For the subscribers that fall within the top 5% of the network’s data users, Verizon said it may reduce their download speeds for the current and subsequent billing cycles, according to a memo on the carrier’s website. The company said the slow-down would most likely be periodic and during peak hours.
“Our proactive management of the Verizon Wireless network is designed to ensure that the remaining 95% of data customers aren’t negatively affected by the inordinate data consumption of just a few users,” the memo said.
But that 5% isn’t just a “few” customers: Verizon has 21.5 million smartphone customers, which means the top 1.1 million data users will have their speeds throttled down each month.
Verizon (VZ, Fortune 500) declined to comment, saying the company will let its comments to other news outlets to do the talking. A spokesman told The Wall Street Journal that Thursday’s announcement had nothing to do with the iPhone pre-sale that launched on the same day.
“This is clearly something we’ve been looking at for some time and introducing now,” Verizon Wireless spokesman Jeff Nelson told the Journal. “There’s nothing magic about the timing.”
T-Mobile is currently the only other U.S. wireless carrier that throttles speeds for its top users. That company slows down data throughput speeds for customers that exceed 5 gigabytes of data usage per month.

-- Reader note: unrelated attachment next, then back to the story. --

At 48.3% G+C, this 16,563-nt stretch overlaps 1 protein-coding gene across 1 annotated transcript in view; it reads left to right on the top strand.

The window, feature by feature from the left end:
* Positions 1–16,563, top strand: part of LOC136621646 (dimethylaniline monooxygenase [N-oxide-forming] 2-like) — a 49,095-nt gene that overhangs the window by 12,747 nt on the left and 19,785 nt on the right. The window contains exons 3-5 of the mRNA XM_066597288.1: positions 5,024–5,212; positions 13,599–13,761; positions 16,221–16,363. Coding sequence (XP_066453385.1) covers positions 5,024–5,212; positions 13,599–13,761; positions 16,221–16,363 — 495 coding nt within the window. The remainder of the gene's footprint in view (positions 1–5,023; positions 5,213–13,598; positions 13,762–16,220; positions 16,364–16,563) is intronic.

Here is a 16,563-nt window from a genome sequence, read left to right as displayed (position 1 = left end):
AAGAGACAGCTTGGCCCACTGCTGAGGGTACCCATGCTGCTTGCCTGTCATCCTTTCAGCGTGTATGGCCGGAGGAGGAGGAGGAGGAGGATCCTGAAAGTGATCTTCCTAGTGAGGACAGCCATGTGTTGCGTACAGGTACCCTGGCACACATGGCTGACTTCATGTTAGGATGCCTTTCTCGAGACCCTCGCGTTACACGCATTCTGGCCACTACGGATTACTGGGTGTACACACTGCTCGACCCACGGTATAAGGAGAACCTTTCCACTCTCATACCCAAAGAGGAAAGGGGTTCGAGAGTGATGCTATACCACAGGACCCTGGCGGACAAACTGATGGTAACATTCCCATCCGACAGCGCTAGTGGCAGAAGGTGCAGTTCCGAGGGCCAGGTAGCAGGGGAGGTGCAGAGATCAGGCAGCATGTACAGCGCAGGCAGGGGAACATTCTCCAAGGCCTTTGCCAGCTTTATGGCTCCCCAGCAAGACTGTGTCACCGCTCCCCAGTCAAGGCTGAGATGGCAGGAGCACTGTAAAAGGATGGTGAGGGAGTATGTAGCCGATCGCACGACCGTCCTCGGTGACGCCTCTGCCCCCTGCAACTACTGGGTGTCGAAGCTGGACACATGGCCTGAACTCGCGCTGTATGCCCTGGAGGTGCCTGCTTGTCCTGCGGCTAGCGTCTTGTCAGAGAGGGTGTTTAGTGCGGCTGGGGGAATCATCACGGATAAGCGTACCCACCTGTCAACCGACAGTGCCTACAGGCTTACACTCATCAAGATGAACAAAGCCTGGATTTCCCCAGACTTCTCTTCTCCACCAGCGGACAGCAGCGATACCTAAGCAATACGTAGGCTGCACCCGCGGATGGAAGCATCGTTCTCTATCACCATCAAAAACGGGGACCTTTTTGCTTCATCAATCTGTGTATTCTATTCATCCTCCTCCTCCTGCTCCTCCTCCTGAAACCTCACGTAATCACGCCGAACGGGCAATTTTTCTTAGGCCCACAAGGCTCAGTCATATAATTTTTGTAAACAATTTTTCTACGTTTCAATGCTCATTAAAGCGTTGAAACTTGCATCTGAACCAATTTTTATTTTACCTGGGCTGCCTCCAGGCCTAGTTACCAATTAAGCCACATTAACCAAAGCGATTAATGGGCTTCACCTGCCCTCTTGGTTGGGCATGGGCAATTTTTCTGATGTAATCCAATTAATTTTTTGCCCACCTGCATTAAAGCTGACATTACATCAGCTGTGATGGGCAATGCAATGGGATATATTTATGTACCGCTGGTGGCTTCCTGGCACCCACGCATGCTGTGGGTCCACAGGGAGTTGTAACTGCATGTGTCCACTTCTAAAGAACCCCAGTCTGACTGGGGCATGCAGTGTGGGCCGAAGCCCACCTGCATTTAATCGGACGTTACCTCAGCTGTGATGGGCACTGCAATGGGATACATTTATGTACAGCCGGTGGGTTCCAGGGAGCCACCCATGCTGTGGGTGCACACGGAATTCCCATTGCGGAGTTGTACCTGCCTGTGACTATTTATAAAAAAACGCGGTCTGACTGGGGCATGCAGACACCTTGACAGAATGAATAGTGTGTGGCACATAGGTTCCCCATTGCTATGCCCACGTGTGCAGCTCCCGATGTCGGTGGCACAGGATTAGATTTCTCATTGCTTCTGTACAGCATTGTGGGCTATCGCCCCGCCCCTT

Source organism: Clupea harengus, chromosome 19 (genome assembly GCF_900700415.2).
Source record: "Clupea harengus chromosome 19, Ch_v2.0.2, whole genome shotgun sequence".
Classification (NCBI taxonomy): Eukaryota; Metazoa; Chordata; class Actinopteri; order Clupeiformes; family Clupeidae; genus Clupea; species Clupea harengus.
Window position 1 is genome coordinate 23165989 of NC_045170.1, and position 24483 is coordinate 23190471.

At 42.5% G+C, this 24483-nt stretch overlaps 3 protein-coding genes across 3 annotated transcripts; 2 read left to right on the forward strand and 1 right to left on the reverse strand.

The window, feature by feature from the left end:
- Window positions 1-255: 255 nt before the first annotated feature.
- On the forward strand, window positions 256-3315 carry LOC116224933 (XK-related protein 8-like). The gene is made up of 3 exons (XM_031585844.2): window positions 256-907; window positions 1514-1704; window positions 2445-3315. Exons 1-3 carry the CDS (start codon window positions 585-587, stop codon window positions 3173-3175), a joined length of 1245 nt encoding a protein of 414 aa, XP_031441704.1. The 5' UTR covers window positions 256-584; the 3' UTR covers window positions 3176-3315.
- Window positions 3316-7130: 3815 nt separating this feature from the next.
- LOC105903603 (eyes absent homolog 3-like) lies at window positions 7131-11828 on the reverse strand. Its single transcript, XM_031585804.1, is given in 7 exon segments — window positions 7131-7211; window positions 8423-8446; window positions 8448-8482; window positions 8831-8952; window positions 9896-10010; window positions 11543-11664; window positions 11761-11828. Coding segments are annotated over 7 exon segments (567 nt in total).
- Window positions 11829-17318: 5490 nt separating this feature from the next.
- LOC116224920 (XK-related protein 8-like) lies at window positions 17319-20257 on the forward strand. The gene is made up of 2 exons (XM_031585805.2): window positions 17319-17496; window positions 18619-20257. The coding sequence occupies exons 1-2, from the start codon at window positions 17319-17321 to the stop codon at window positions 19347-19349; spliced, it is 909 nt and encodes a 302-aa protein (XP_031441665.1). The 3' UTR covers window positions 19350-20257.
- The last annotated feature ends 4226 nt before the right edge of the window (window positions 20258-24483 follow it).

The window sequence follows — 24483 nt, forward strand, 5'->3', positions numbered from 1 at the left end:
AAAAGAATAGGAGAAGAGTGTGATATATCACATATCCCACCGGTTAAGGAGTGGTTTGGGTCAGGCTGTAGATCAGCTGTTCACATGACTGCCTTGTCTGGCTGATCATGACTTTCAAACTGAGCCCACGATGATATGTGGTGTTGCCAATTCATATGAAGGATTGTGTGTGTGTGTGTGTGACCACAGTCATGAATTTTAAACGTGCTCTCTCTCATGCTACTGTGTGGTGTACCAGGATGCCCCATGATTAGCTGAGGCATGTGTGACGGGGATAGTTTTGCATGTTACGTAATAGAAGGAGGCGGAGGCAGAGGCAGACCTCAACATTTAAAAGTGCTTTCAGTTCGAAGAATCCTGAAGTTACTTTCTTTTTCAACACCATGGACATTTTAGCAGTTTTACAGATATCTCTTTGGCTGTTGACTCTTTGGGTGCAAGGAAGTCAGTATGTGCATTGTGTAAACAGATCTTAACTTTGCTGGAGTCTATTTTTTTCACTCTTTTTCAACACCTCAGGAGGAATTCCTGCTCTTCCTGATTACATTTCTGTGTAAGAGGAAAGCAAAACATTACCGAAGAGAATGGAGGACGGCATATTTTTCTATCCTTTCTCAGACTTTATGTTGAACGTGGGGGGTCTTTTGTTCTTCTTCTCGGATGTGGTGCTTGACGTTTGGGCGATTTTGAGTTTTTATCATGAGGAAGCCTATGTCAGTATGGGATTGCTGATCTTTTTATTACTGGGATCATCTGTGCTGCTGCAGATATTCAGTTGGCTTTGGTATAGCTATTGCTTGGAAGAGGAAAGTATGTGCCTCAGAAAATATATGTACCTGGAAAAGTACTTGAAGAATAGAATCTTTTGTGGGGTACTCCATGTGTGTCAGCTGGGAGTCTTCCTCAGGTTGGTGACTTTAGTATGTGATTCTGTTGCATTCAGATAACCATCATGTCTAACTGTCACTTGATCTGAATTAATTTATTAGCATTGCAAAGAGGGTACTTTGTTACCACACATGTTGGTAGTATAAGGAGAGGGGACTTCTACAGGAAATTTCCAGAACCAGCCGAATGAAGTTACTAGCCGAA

AT&T (T, Fortune 500) instituted data tiers for its customers, offering a lower-priced plan for light downloaders and a 2 GB cap for heavier users. Those that exceed the 2 GB cap have to pay AT&T an overage charge of $10 per gigabyte.
Mobile carriers are looking for solutions to a growing problem: mobile data usage is growing fast, and building up their networks to handle all that traffic is an expensive proposition.
The average smartphone user’s monthly wireless download traffic doubled in 2010 to 153 megabytes, according to a wireless data report released Tuesday by Cisco (CSCO, Fortune 500).
But T-Mobile and Verizon have found an easy culprit to go after: The Cisco report also revealed the top 1% of mobile data users account for 20% of all mobile traffic.
Source: CNN Money